Expert insights

Are you ready for today’s digital workplace?

4 July 2017 by Sam Welch

Smarter working could boost productivity, increase collaboration and cut your travel costs, says Sam Welch.

Getting your business travel and accommodation spend professionally managed, making savings and achieving strong policy compliance are all great. But having achieved all that, can you sit back, put your feet up and breathe a sigh of relief? We don’t think so. However mature you think your travel programme is, in the new era of the digital workplace, this is no time to rest on your laurels.

As specialists in business travel and meetings services, we use our expertise to help procurement professionals deliver robust supplier programmes. That means driving industry-leading online adoption and compliance, as well as hugely successful and sustainable savings initiatives. But we can also help you prepare for what’s next – and that means having the right tools in place for the way we work today.

Working styles are changing

How and where we work as individuals is changing. Our recent Smarter Working infographic revealed why, when and how frequently employees are travelling for work, and the tools they are using on the move.

It underlined that our traditional working environments are being revolutionised by the new era of the digital workplace: a space in which we carry out our jobs where and when we need to, via a seamlessly connected network.

A digital workplace allows us to collaborate instantly and effortlessly. The result? Greater productivity and more innovative ways to do business.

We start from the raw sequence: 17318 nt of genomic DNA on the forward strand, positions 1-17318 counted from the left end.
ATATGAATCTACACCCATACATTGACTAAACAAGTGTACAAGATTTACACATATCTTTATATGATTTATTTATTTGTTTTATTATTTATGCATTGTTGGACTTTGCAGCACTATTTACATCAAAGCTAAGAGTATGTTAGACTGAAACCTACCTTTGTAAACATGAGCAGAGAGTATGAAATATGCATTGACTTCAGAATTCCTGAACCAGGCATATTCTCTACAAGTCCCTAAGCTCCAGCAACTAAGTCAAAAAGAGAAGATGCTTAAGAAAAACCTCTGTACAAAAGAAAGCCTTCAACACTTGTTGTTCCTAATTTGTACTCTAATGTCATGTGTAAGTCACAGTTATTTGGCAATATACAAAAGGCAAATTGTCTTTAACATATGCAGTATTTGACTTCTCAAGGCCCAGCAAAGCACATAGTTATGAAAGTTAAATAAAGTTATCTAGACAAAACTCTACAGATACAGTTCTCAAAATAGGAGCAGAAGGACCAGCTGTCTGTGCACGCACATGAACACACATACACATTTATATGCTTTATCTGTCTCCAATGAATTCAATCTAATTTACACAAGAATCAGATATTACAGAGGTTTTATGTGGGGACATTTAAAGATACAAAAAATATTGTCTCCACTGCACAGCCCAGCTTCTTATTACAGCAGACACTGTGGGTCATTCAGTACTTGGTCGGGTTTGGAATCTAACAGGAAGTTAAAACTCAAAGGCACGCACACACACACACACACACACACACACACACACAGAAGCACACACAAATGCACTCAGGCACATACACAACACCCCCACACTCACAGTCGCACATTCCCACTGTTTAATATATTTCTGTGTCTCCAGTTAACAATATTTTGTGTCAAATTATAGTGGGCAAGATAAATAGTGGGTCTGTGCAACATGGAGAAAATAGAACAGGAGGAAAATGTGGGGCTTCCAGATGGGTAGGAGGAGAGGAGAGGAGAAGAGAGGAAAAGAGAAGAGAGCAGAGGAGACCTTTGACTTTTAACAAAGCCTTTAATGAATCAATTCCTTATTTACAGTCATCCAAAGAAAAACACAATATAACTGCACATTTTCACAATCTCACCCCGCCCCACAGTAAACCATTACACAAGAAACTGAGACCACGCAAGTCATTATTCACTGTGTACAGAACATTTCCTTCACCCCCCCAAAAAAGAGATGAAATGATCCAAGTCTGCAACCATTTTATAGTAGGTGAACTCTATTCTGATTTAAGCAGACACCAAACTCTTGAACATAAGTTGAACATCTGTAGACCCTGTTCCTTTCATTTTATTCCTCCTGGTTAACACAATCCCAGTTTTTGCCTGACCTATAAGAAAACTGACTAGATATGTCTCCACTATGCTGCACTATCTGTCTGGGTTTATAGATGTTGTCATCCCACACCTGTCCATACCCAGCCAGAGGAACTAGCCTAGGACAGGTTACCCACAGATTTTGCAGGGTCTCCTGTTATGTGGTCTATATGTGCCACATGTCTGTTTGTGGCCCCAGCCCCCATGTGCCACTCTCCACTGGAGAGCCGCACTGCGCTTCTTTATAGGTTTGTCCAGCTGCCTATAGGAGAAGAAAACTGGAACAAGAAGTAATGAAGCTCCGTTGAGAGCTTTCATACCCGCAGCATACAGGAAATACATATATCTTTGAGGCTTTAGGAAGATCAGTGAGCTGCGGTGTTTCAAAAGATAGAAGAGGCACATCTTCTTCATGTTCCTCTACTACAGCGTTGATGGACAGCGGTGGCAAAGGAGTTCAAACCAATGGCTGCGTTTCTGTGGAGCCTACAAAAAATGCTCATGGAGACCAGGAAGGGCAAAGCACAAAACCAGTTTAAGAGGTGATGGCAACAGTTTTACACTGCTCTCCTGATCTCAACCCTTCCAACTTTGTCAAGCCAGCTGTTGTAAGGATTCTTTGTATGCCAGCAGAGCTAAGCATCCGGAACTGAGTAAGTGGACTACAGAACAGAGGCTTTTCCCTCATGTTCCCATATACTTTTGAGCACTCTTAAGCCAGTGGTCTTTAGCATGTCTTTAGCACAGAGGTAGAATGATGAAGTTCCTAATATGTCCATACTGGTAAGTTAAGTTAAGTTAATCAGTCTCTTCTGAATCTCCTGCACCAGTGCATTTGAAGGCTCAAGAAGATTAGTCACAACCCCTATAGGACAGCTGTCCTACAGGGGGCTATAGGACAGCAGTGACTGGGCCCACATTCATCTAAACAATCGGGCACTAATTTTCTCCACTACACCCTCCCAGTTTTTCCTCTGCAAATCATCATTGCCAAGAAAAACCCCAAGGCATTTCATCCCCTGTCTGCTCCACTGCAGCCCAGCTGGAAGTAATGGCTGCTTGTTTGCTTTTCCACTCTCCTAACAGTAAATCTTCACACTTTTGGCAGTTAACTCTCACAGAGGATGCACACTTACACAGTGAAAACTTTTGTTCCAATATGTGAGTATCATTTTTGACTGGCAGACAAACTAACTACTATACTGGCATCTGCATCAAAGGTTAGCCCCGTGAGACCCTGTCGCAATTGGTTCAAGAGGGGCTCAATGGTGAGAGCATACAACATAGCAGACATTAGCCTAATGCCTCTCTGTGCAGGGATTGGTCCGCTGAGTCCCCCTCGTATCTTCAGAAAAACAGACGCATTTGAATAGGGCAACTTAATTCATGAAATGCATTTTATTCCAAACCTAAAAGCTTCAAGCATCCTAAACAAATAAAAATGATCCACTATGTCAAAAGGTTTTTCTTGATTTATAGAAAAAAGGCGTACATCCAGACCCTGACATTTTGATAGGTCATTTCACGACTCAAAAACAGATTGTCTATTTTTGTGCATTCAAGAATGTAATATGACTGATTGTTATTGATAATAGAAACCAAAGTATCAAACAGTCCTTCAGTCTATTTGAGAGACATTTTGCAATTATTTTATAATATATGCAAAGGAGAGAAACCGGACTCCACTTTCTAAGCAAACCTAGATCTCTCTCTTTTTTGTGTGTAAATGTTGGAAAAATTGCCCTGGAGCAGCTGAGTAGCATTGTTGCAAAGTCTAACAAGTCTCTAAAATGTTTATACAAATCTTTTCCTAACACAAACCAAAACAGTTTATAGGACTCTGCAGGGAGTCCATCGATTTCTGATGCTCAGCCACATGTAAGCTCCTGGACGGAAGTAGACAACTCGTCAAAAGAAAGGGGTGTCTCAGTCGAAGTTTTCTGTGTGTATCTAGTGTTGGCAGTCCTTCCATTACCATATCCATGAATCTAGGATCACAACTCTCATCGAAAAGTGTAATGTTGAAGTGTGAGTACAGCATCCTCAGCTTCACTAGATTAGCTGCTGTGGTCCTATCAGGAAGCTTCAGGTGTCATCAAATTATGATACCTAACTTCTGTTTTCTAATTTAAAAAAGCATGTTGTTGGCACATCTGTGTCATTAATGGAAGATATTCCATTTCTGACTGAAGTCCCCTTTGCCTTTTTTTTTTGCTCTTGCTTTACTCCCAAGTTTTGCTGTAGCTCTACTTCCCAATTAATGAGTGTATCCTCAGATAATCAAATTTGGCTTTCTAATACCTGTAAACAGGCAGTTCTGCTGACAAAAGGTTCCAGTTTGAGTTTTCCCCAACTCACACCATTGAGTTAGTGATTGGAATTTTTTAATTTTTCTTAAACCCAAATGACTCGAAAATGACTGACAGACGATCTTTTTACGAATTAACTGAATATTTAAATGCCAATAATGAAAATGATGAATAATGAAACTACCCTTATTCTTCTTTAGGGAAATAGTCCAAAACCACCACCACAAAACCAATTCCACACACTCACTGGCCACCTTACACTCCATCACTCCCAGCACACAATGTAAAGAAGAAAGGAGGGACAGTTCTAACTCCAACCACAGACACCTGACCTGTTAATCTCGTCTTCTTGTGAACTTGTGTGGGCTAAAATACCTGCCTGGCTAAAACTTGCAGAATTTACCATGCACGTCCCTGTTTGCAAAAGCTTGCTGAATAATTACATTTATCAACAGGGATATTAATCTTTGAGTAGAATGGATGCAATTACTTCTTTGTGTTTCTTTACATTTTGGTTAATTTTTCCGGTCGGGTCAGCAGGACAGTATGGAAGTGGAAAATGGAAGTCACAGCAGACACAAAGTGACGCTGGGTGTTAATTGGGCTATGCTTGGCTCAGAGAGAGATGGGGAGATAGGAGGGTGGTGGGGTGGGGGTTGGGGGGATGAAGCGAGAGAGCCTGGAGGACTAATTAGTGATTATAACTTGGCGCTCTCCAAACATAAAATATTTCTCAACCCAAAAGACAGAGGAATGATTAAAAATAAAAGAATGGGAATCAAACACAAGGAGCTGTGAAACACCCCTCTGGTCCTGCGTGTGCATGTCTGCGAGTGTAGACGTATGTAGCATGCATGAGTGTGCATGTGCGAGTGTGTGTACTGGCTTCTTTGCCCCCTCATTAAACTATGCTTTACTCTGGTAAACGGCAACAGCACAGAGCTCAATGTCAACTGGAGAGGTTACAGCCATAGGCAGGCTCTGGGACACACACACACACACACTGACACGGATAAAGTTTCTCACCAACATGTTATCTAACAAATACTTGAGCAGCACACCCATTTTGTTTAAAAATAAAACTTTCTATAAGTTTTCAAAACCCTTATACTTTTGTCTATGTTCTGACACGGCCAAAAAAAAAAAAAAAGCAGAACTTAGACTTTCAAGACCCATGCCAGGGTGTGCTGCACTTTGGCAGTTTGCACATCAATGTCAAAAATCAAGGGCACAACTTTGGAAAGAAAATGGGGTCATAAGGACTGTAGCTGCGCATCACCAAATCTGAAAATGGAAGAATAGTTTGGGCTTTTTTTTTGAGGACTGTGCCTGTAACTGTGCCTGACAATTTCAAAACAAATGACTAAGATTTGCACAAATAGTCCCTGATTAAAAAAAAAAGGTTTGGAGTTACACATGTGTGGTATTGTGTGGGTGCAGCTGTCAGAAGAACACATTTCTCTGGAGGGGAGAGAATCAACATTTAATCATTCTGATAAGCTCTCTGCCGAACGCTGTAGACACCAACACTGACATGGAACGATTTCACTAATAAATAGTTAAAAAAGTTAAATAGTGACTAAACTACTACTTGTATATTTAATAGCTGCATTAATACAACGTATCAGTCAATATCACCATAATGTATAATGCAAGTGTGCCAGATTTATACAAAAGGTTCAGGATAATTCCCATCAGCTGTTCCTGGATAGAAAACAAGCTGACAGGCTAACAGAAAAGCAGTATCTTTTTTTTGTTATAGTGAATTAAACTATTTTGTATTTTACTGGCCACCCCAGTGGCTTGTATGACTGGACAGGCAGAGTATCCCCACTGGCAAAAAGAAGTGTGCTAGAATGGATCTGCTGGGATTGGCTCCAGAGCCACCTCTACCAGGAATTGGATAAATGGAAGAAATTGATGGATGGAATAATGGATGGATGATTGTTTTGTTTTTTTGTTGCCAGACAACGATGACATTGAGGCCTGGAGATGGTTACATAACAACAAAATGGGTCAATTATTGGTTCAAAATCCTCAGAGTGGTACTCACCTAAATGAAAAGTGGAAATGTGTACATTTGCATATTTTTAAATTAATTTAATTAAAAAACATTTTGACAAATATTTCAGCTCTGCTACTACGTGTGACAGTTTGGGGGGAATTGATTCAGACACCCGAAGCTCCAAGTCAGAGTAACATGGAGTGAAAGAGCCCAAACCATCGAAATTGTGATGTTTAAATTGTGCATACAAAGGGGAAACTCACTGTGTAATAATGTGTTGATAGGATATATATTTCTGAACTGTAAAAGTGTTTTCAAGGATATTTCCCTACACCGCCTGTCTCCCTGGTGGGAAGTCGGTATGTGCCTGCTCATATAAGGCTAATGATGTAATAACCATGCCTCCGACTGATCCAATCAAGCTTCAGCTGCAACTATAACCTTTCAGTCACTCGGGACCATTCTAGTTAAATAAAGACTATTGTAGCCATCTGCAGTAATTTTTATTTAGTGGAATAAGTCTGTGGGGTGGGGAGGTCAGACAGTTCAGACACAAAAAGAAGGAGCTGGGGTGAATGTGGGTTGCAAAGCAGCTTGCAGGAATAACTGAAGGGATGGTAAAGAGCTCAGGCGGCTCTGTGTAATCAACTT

The benefits of a digital workplace

Many forward-looking organisations already understand and enjoy the benefits of a well-managed digital workplace:

  • Costs are reduced: From hardware ownership and office space to a reduction in travel and a lower carbon footprint, greater use of a digital workplace can save serious money.
  • Productivity is improved: Instant messaging in a work environment transforms business interactions by boosting real-time troubleshooting and communication.
  • Engagement and collaboration is boosted: Dynamic messaging can also allow people to share inspirational ideas effortlessly and instantly.
  • Decision-making is faster: If information is easy to see and access, it allows for a quicker response from all involved.
  • The organisation is attractive as an employer: A flexible working culture with the right tools helps to attract and retain the right talent and give people back their much-needed work/life balance.

Why it’s getting easier to create a digital workplace

Achieving a truly digital workplace is a common aim for many organisations, whatever their size. Yet the reality of making it work in practice can be a challenge, especially when key business decisions are made in isolation. Early adopters of digital solutions were sometimes disappointed with the platforms available to them and their low level of uptake.

Capita IT Enterprise Services believes there are three critical factors that mean this will no longer be the case. Firstly, technology has matured significantly. Secondly, organisational culture is shifting to become more digital-friendly. And thirdly, employees are actively demanding better tools and tech solutions, many of which they are already used to using at home.

As a result, digital working is already proving hugely popular. In 2014, the UK already had four million people working from home – that’s 14% of the workforce. More recent research suggests this figure was edging closer to 25% last year. Interestingly, a third of business leaders surveyed at a global leadership summit expected more than 50% of their workforce to be working from home by 2020.